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Re: To sub or not to sub, that is the question?

by dragonchild (Archbishop)
on Jun 26, 2001 at 00:23 UTC ( #91421=note: print w/replies, xml ) Need Help??


in reply to To sub or not to sub, that is the question?

Another way to look at this issue is that a subroutine is a logical entity representing one conceptual block. This means that if a statement (or group of statements) is conceptually one action, it should be a sub. If it is conceptually two actions, it should be two subs. And, so on.

Thus, for example, you often see print_header() and print_footer() in CGI scripts. What this does is group together the print statements that make up the header. The average reader doesn't care what goes into the header when s/he is reading the program flow. If s/he cares, then s/he can go into that function and concentrate on the action of printing the header, without getting distracted by anything else.

Now, one thing I would be careful of is over-compartmentalizing. One thing I hate about reading other people's OO code is that I have to trace 10 function calls just to find out who's doing what. Usually, this is in 10 different files, to boot! I would very much reccomend thinking about generic functions. For example:

sub get { my $self = shift; my ($attr_name) = @_; if(exists $self->{$attr_name}) { return $self->{$attr_name}; } else { return undef; } }

is much better and easier to read than:

sub getAlpha { my $self = shift; return $self->{Alpha}; } sub getBeta { my $self = shift; return $self->{Beta}; } sub getGamma { my $self = shift; return $self->{Gamma}; }

You have one function that does everything in a very understandable manner. (For those who complain that generic functions are slower, I wonder why you're using OO Perl...) If you want further generic stuff (in this case, boundary checking and the like), you can use a dispatch table to hand off to handlers in the cases where a generic function doesn't encapsulate enough. Or, you could just do your checking outside, either in main code or in another function. The basic idea is that there is one function, at the heart, that does one thing.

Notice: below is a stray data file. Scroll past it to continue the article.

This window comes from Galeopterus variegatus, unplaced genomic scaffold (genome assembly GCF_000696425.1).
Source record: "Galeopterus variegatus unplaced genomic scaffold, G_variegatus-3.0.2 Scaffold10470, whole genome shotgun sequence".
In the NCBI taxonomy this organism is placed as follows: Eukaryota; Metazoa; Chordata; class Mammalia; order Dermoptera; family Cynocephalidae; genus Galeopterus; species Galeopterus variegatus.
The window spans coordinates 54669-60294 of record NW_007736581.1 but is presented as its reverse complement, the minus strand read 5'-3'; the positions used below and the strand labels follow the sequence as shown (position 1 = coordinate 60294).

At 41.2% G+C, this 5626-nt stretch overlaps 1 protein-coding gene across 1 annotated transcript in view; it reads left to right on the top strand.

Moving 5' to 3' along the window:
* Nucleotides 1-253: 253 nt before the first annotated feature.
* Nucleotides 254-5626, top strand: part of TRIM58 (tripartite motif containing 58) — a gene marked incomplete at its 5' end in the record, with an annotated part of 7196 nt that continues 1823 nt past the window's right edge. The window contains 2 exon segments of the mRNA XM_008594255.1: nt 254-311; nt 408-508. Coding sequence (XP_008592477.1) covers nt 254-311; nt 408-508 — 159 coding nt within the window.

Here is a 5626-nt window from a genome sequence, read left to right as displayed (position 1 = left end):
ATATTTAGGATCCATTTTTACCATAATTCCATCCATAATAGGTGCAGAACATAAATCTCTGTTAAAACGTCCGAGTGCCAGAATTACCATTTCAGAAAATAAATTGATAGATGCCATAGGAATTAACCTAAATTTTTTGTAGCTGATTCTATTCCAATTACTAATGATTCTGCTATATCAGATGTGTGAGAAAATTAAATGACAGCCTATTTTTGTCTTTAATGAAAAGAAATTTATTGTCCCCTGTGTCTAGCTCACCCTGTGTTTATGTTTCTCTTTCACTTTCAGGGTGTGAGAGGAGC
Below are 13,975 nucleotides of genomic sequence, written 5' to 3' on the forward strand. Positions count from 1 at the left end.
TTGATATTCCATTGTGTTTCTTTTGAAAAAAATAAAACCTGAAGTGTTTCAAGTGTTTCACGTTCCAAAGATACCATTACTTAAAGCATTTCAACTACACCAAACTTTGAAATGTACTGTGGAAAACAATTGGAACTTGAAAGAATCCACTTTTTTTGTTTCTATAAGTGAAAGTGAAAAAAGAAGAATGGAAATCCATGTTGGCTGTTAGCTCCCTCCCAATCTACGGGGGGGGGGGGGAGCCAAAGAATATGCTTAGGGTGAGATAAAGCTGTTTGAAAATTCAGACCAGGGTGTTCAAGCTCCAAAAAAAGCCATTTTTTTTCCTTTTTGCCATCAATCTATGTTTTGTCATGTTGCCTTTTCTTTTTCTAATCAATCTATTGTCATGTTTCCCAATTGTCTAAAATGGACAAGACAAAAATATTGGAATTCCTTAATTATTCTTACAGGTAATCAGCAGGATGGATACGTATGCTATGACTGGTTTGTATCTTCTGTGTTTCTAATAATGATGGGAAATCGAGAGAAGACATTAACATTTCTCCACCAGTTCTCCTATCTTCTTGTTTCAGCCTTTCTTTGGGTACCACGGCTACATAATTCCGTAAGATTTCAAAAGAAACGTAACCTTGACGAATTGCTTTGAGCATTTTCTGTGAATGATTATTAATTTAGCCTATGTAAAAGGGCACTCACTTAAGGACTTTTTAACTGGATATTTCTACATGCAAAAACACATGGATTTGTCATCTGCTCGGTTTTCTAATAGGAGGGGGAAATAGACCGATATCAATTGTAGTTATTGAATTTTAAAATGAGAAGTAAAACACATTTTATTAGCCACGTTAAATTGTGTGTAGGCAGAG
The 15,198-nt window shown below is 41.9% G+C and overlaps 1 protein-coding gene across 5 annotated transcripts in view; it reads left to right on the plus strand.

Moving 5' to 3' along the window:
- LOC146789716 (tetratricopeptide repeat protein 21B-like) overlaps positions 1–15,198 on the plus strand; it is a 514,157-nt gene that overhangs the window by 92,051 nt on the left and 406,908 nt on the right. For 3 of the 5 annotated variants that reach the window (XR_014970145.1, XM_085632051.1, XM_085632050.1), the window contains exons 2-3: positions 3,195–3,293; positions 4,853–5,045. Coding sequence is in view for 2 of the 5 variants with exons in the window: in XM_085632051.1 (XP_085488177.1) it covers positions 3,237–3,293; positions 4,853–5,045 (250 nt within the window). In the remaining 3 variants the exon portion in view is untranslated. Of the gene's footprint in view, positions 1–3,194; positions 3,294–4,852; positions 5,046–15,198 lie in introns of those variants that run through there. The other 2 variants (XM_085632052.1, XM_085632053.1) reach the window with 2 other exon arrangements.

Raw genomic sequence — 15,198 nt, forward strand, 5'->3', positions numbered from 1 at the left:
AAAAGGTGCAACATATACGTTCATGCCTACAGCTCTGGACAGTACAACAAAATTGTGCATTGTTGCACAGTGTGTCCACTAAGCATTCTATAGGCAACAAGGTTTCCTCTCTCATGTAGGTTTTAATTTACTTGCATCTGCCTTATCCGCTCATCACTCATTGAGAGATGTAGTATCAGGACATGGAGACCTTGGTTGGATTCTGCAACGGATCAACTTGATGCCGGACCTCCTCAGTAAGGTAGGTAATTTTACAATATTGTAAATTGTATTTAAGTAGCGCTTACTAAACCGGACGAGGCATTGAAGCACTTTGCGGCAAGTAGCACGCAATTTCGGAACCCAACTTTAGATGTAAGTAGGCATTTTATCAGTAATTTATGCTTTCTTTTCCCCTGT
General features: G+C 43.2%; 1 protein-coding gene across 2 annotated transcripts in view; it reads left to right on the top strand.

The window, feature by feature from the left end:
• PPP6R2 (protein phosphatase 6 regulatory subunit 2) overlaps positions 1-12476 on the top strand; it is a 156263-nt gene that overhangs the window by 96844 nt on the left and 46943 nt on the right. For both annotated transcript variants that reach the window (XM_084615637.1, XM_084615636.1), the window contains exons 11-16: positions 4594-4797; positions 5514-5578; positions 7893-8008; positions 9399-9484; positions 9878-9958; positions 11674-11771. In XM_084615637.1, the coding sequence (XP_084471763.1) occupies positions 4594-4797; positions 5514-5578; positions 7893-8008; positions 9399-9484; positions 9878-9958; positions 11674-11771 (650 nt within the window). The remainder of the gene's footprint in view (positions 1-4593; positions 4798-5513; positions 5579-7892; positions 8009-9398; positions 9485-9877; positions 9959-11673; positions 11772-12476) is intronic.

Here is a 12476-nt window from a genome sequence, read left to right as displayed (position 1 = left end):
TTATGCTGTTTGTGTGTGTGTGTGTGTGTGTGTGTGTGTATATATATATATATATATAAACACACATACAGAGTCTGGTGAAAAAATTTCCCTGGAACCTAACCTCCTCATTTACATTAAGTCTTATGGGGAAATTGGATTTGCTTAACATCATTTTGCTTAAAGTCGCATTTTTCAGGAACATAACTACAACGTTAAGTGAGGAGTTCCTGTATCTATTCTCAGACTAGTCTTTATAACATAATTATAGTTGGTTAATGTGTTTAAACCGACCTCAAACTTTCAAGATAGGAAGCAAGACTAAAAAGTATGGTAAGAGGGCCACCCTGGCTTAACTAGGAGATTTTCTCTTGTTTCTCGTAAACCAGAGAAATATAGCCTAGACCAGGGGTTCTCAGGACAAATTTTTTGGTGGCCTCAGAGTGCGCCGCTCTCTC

Now, I'm contradicting myself, and I know this. But, as the other posters have made clear, there is no hard-and-fast rule as to when a sub is good or not. It very quickly becomes a religious debate. You have to come to your own conclusions. I know my level, and I suspect many of the monks know their own levels, too. Where's yours? That's a matter of experience, which comes only from trial and error.

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Re (tilly) 2: To sub or not to sub, that is the question?
by tilly (Archbishop) on Jun 26, 2001 at 15:58 UTC
    One suggestion. I would prefer to have your get() routine barf if you tried to get a non-existent attribute instead of proceeding. This allows you to catch typos in names at run-time.

    However beyond that using subroutines gets you into the following paradox. Suppose that working with heavily factored and organized code is 5 times harder per page of code. Suppose that it does the work of 20 pages of unfactored and unorganized code. If you assume that the issue of tracking down the same bugs in unfactored code is similar to the issue of changes made for one reason affecting things all over the place, then that is a gain in productivity of a factor of 4. However whenever picking up that code I can guarantee you that you will feel that factor of 5 issue.

    As for the assumption, that is where experience comes in. It is easy to break things into a million subroutines. What you learn over time is how to break things into a million subroutines that organize into clumps which present loosely coupled interfaces to the rest of the world. After you do that you just do not modify existing public interfaces lightly. Add a parameter, sure. But don't lighly assume that nothing depends on old (even old and stupid) behaviour.

    Also another good idea - the test suite - makes this easier by giving you a good idea what behaviour someone else is depending on somewhere which you didn't remember.